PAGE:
We start the day global today in the UK, and stay there for all three stories, which are about Britain’s cultural heritage.
Those who take an interest in a author’s background and how it impacts their writing may well know that the Red House has long been associated with the Yorkshire author Charlotte Brontë, not least because it was the house on which Brontë based ‘Briarmains’ in her novel Shirley.
The Red House can be found in the village of Gomersal, Kirklees, West Yorkshire, which is in northern England in the UK (for those outside the UK mystified by references to the UK, Britain, and England, I can only apologise) and has long been a local museum, but now faces the axe thanks to funding cuts.
Author Jill Hughes, who is leading campaign to rescue the building for posterity, said:
The Red House is an important historical attribute and part of West Yorkshire’s proud heritage. It was owned by Joshua Taylor, a wool merchant, and the house has links with the Luddites and the textile industry, which the region is famous for. Elizabeth Gaskell, a friend of Charlotte’s wrote about this, and the problems caused in society by rapid change, and conflicts between workers and employers, in her industrial fiction novels: North and South, Wives and Daughters. She mentions the Red House in the biography The Life of Charlotte Brontë.
The Bookseller has more details, including a link to the campaign.
We stay with The Bookseller for our next UK story, which, forgive the pun, revisits Brideshead on the 75th anniversary of the publication of Evelyn Waugh’s novel Brideshead Revisited.
A new festival, titled with shameless unoriginality, the Brideshead Festival will, in the words of former HarperCollins CEO Victoria Barnsley,
celebrate and interrogate the ongoing appeal of this seminal novel and its screen adaptations (saying it will be) one of the most exciting new additions to the cultural calendar in 2020.
Barnsley just happens to run, with her husband Nicholas Howard, the Yorkshire stately home Castle Howard, used as the location for Brideshead in the 1981 TV series and the 2008 film, and this will be the venue for the Brideshead Festival.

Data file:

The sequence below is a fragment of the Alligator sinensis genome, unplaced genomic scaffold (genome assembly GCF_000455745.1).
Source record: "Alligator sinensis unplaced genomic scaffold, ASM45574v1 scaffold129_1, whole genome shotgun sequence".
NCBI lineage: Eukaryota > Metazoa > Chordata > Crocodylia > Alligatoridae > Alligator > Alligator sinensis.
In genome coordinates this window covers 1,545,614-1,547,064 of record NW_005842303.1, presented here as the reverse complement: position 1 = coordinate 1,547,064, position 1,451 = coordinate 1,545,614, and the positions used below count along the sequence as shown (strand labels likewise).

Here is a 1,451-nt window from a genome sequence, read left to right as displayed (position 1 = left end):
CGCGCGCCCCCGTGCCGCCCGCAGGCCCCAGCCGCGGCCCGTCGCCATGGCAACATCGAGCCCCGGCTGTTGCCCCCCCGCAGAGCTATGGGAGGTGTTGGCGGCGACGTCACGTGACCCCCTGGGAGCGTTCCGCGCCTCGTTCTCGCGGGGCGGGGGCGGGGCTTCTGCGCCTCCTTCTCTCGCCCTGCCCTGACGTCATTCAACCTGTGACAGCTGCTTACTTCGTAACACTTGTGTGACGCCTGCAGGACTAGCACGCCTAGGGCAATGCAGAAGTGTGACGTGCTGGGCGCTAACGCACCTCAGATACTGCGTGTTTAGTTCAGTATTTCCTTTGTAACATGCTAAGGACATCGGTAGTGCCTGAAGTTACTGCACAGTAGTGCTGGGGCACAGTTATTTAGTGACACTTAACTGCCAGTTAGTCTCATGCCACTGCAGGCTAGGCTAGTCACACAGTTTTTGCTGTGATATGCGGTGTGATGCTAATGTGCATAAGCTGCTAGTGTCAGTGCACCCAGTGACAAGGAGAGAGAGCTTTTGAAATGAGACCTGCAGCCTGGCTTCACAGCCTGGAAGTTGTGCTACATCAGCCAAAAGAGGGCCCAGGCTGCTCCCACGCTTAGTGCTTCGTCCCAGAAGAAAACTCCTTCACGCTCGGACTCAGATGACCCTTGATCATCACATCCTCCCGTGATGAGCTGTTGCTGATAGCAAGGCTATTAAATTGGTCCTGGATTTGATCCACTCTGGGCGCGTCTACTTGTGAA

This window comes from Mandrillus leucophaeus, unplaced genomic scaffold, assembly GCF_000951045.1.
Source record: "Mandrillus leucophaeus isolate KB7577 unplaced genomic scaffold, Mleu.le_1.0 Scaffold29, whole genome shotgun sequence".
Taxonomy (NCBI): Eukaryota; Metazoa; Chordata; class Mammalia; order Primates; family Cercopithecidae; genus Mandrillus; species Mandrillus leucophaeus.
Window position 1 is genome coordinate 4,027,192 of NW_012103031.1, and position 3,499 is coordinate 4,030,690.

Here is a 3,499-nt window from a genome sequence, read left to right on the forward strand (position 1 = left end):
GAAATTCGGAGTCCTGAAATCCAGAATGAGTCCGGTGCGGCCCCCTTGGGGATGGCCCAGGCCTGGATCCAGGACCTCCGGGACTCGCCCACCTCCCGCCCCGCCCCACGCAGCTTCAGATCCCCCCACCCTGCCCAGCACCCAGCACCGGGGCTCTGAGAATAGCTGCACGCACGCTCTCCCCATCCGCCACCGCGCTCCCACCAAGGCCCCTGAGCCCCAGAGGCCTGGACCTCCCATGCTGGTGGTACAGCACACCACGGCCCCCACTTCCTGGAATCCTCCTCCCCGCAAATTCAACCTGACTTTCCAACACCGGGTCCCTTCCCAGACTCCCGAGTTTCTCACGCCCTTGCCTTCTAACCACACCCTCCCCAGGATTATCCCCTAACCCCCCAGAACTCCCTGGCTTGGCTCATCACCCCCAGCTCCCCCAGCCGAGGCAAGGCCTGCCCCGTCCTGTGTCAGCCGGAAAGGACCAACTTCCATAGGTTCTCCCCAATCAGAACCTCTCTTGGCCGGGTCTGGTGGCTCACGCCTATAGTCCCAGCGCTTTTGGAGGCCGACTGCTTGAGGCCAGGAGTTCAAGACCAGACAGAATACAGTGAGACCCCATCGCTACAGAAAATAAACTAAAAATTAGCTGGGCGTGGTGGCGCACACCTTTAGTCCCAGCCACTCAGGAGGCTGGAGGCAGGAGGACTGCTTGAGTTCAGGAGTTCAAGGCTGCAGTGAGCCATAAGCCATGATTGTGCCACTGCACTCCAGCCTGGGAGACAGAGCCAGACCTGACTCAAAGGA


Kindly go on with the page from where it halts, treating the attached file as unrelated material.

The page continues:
The event will run 26–28 June 2020 at Castle Howard, and speakers will,
evaluate Waugh’s place in the cultural canon of 20th-century literature and the relevance of the novel for today’s audiences. Taking a modern-day perspective, presenters will also look at the impact of the TV adaptation on the imagination of generations of viewers and the role literary adaptations play in today’s cultural landscape.
Read more over at The Bookseller.
From northern England (which is in Britain and part of the UK) we move to London, which is the capital of England, Britain and the UK. (Just…don’t ask. It’s crazy complicated.)
Summer 2020 will see a new Alice In Wonderland exhibition at the Victoria & Albert Museum.
Exploring its origins, adaptations and reinventions over 157 years, this immersive and theatrical show charts the evolution of Alice’s Adventures in Wonderland from manuscript to a global phenomenon beloved by all ages.
“Global phenomenon” here perhaps an exaggerated term, being in large part down to Britain’s colonial past and the cultural colonialism of America’s Disney. I’m writing this from a former British colony in West Africa, and can confidently say most people here will have never heard of Alice, have never heard of Lewis Carroll or John Tenniel, and, the children in my nursery schools aside, will never have seen the Disney movie.
That said, the ‘Alice: Curiouser and Curiouser’ exhibition is being widely reported around the world. Just not as widely reported as the V&A would like to think.
The exhibition will run from June 27, 2020 to January 10, 2021.
Read more over at the Victoria & Albert Museum website,
And let’s hope that the V&A, wrapped up in its quaint belief that the whole world loves Alice, will put the exhibition online for the benefit of those around the world who are Alice fans but who can’t get to London.